Britain and Ireland warned consumers Sunday not to eat any Irish pork products after tests revealed they may be contaminated with toxic dioxins.
The Irish government has ordered a recall of all domestic pork products from shops, restaurants and food processing plants because of contamination with dioxin — which in some forms and concentrations, and with long exposure, can cause cancer and other health problems.
Authorities said 10 farms in Ireland and another nine farms in the British province of Northern Ireland had used a contaminated pig feed that prompted Dublin to announce the recall Saturday.
Britain’s Food Stands Authority, a government body tasked with protecting public health and consumer interests, said it was investigating whether any contaminated pork products had been distributed in the UK — a major importer of Irish pigmeat.
“The Food Standards Agency is today advising consumers not to eat pork or pork products, such as sausages, bacon, salami and ham, which are labeled as being from the Irish Republic or Northern Ireland,” it said in a statement.
The Irish government said Saturday that laboratory tests of animal feed and pork fat samples confirmed the presence of dioxins, with toxins at 80 to 200 times the safe limits. Preliminary evidence indicated the problem was likely to have started in September of this year, it added.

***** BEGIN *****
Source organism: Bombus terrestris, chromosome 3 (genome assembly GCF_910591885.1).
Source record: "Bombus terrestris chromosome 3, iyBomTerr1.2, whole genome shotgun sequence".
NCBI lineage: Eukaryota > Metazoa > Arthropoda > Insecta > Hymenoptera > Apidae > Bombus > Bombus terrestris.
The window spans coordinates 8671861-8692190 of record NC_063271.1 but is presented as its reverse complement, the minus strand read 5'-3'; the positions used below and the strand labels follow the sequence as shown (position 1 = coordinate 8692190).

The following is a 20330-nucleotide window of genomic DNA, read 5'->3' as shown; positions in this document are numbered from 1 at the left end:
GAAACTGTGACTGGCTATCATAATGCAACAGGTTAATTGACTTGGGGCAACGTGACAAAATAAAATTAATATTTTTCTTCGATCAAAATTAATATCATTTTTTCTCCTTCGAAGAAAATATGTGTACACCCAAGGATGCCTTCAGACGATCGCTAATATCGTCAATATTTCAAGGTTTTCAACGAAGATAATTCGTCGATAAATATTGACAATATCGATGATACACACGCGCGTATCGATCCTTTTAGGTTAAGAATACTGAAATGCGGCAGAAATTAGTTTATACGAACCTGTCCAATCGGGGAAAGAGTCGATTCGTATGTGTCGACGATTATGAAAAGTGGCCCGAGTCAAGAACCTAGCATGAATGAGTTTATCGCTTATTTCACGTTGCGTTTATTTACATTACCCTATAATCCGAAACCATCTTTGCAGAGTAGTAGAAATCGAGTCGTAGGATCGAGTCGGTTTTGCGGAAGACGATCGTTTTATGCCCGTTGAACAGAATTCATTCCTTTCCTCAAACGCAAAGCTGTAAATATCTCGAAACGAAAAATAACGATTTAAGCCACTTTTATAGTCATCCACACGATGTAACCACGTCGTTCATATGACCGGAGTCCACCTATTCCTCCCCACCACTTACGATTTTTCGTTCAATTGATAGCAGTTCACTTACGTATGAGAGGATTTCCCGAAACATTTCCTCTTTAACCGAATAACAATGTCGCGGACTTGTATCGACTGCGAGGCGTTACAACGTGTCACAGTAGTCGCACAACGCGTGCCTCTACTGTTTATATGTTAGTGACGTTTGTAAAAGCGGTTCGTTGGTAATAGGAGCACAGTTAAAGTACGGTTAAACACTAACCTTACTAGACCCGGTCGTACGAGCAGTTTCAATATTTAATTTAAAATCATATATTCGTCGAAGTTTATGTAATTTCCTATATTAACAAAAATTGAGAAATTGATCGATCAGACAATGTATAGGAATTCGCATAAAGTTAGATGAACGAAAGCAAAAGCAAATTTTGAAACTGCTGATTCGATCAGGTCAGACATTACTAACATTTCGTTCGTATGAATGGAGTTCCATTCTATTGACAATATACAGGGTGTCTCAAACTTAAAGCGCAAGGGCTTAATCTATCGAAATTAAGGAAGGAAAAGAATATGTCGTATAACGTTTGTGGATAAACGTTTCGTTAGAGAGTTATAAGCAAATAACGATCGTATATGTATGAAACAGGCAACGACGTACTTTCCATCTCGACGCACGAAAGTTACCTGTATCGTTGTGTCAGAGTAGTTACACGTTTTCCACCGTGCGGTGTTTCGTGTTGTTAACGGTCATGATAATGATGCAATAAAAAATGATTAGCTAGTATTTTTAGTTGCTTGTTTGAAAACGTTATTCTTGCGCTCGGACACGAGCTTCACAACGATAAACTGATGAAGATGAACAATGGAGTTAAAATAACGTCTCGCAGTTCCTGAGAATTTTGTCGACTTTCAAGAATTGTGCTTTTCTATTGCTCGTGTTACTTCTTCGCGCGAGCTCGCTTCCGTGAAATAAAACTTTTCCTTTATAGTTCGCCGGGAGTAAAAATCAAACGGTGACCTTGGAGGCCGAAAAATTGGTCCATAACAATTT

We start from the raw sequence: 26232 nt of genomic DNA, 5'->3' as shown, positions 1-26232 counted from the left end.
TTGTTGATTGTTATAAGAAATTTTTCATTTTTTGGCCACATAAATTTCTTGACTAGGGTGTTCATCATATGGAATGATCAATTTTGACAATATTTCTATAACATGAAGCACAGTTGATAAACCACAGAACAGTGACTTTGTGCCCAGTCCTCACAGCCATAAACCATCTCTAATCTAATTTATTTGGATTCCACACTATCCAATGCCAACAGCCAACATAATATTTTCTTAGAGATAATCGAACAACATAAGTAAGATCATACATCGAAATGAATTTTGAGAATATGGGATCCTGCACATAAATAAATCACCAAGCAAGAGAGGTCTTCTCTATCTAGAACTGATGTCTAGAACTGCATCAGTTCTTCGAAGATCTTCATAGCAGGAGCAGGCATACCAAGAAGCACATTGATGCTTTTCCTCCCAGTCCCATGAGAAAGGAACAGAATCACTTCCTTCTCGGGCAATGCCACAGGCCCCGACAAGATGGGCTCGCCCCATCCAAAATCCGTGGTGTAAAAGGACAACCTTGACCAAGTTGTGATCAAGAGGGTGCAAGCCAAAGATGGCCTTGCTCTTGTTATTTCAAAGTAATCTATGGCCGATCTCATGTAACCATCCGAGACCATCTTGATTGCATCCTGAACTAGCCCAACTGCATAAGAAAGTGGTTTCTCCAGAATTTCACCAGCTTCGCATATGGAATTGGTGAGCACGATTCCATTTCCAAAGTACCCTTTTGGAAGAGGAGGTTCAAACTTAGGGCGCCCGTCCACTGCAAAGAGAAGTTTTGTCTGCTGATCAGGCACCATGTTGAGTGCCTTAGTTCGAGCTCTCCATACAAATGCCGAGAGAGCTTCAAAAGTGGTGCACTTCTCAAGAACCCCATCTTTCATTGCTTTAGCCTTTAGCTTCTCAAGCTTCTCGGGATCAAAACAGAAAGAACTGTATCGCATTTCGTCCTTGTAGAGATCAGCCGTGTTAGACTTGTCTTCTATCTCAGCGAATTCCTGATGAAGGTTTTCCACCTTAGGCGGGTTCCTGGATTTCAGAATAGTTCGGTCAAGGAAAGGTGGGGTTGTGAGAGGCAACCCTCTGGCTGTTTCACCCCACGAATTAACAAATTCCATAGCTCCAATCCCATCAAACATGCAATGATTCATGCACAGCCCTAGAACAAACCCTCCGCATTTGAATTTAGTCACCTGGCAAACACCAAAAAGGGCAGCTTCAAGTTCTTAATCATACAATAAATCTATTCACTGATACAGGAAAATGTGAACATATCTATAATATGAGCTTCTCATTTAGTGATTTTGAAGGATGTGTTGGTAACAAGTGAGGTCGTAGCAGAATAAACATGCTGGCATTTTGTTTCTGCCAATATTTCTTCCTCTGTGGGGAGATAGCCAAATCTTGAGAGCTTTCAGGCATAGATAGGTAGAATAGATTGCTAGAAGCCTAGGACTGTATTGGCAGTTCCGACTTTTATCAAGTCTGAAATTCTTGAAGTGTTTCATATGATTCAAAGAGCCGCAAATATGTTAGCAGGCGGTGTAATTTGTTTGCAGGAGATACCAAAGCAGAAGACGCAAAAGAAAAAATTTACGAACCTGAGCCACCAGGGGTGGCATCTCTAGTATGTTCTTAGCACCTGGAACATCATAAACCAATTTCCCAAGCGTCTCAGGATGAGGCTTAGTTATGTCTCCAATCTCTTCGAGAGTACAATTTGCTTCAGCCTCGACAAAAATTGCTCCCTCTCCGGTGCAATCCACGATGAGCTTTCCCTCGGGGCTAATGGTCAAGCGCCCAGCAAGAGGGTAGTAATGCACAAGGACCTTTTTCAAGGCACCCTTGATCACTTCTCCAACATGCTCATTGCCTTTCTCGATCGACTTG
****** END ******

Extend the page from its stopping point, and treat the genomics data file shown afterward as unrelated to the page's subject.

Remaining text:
Ireland exported €368 million ($467 million) worth of pigmeat in 2007, half of it to Britain, but the FSA said it did “not believe there is significant risk to UK consumers.”
The Irish Association of Pigmeat Processors said the contaminated pig feed came from one supplier and the source had been contained. It said the Irish pork industry had an annual turnover of €500 million ($634.5 million).
RISKS LOW BUT CONSUMERS WORRY
Experts also said the risk to consumers was low. “These compounds take a long time to accumulate in the body, so a relatively short period of exposure would have little impact on the total body burden,” said Professor Alan Boobis, toxicologist at Imperial College London. “One would have to be exposed to high levels for a long period of time before there would be a health risk.”
But consumers and shop and restaurant owners in Dublin were worried. Teresa Moran, 57, a careworker and mother of five, said: “I have two pieces of pork in the freezer and I’m afraid of my life to touch them. I don’t know what we are going to do about the ham for Christmas. We’ll just have to wait and see.”
Ireland’s Food Minister Trevor Sargent said that the problem may originate with byproducts of baking that are dried to be used as animal feed. The fuel used in the drying process should be a food-grade oil.
“We do have our suspicions this time that the oil being used was not food grade and therefore may have led to the contamination, which has caused such a crisis throughout the industry but only affecting a small amount of pork.”
Authorities were also investigating samples from 37 beef farms but say the risk of contamination there is minimal as the cattle graze for most of the year on grass.
The Irish government placed restrictions on the movement of animals at the beef farms but not on beef sales or consumption.
The European Commission said Ireland had acted well and quickly in recalling all locally produced pork products.
(Additional reporting by Carmel Crimmins in Dublin and Michael Kahn in London)
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